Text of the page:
- Hepatology Highlights
Harvey J. Alter
Digital Object Identifier (DOI)
10.1002/hep.20009 About DOI
The Inner Life of an HBV Surface Mutant
The expanded use of hepatitis B vaccines and the immune pressure associated with hepatitis B immunoglobulin administered in the transplantation setting has led to an increasing number of HBV surface antigen mutations. The most common of these mutations is a glycine-to-arginine substitution at amino acid position 145 (G145R). Kalinina et al. studied the biologic properties of the G145R mutant compared with the wild-type (wt) virus by constructing infectious plasmids under a cytomegalovirus promoter and then transfecting human hepatoma cells. The key finding is that the mutation did not affect production of HBV DNA, messenger RNA, or surface proteins. The noteworthy biologic effect of the mutation was reduction of virion secretion by 80% compared with wt; the secretion of nonvirion (empty-particle) small S protein was not affected. In addition, mutant virion was significantly more sensitive to detergent treatment, implying diminished stability of its envelope. In noteworthy cotransfection studies, Kalinina and colleagues demonstrated that increasing amounts of mutant virus decreased wt virus secretion by up to 70% in a dose-dependent manner. This finding suggests that mutant S protein may hamper core envelopment by wt surface protein. In contrast, the secretory capacity of the mutant virus was rescued (i.e., enhanced) when mutant cells were cotransfected with wt virus.
Thus, the G145R mutant preferentially reduces secretion of infectious virions, probably because the presence of the basic Arg145 residue disrupts interactions between acidic residues on the outer surface of the core protein and basic residues on the inner surface of the envelope protein. Impaired envelopment of the core then would result in decreased virion secretion but normal small surface antigen secretion; this has clinical significance, as it should reduce the infectivity of persons with homogeneous mutant populations and perhaps even those with mixed populations. Overall, because of its low infectivity and surface instability, the mutant agent does not have a selective advantage over wt except when there is persisting immune pressure, as during the administration of hepatitis B immunoglobulin. In transplant recipients, when hepatitis B immunoglobulin is withdrawn, the wt virus returns rapidly. In addition, it has been shown in chimpanzees that animals infected with the mutant virus rapidly revert to wt if there is no exogenous immune pressure. Thus, although there is theoretic concern that this surface antigen mutant could become dominant, its low virion production and surface instability diminish its clinical import and suggest that such mutations will not be a major threat to the expanded use of hepatitis B vaccines. (See HEPATOLOGY 2003;38:1273-1281.)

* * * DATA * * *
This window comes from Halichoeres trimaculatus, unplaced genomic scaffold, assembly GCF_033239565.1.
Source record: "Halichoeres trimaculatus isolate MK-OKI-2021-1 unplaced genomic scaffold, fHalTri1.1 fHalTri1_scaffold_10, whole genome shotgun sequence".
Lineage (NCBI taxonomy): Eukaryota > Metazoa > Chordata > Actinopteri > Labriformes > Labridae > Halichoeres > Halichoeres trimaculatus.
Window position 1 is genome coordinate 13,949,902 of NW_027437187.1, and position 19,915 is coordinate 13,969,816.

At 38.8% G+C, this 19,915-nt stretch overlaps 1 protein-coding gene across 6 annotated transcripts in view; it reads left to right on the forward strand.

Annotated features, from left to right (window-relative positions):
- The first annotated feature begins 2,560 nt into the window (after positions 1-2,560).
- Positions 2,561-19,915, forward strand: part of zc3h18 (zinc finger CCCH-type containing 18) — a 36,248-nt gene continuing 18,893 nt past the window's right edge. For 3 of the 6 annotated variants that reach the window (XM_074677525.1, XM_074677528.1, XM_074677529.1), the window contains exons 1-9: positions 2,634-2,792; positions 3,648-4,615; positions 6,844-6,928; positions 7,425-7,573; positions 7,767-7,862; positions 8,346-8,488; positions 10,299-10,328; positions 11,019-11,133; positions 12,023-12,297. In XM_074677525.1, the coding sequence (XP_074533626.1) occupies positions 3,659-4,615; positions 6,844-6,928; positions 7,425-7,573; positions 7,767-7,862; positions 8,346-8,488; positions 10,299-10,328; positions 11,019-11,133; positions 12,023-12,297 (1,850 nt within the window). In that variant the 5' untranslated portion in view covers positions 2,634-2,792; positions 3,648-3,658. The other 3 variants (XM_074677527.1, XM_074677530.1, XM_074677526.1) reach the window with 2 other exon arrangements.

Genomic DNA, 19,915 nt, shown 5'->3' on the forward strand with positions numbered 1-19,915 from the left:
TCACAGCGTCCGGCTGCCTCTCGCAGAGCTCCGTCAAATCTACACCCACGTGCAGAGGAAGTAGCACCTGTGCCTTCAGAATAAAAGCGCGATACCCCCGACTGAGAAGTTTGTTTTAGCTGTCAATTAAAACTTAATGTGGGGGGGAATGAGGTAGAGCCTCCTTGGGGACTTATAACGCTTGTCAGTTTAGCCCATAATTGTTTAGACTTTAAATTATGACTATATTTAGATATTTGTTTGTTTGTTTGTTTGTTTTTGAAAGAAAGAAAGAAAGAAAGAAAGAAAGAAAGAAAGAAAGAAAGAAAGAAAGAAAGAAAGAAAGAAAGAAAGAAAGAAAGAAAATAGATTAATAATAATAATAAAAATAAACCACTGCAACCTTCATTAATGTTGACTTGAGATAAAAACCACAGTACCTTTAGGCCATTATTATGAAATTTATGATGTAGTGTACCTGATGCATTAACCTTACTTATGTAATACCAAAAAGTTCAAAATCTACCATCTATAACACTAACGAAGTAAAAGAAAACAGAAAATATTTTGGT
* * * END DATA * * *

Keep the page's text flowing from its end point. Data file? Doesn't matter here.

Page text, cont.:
There's No Ignorin' Cyclosporin: An Unexpected Effect on HCV Replication
The availability of an HCV subgenomic replicon system has allowed the relatively easy screening of drugs for their antiviral effects. In the process of exploring various types of compounds, Watashi et al. found that cyclosporin A had a profound inhibitory effect on HCV protein expression in both replicon cells and cultured human hepatocytes. Treatment with either 1 g/mL cyclosporin A or 100 units/mL interferon (IFN) alfa (positive control) for 7 days reduced NS5A and NS5B protein production to undetectable levels, with a sequential decline over the 7-day study interval. In contrast, treatment with FK506, another immuno-suppressive agent that similarly inhibits calcinurin, had no effect on HCV protein production. Indirect immunofluorescence showed that NS5A levels were reduced in all cells, whereas a control nonviral cell marker was unaffected by cyclosporin A. The inhibitory effects on nonstructural proteins were validated by demonstrating similar inhibition of replicon RNA levels after treatment with cyclosporin A and IFN but not after treatment with FK506; quantitative studies found that the HCV replicon RNA titer was reduced to 1/500 of its original value and that the replicon level of cells treated with both cyclosporin A and IFN was approximately 1/5 that of cells treated with IFN alone.
Thus, the authors make a very strong case that cyclosporin A inhibits HCV growth in vitro. They then demonstrated that the mechanism of action of cyclosporin A was independent of IFN action by showing that cyclosporin A did not induce the expression of key IFN--downstream genes, such as 2,5-oligoadenylate synthetase. Finally, they demonstrated that the antiviral effect of cyclosporin A was independent of its immunosuppressive activity in that cyclosporin A did not inhibit the calcinurin/NF-AT pathway in cultured hepatocytes. This pathway is essential to cyclosporin A immunosuppression.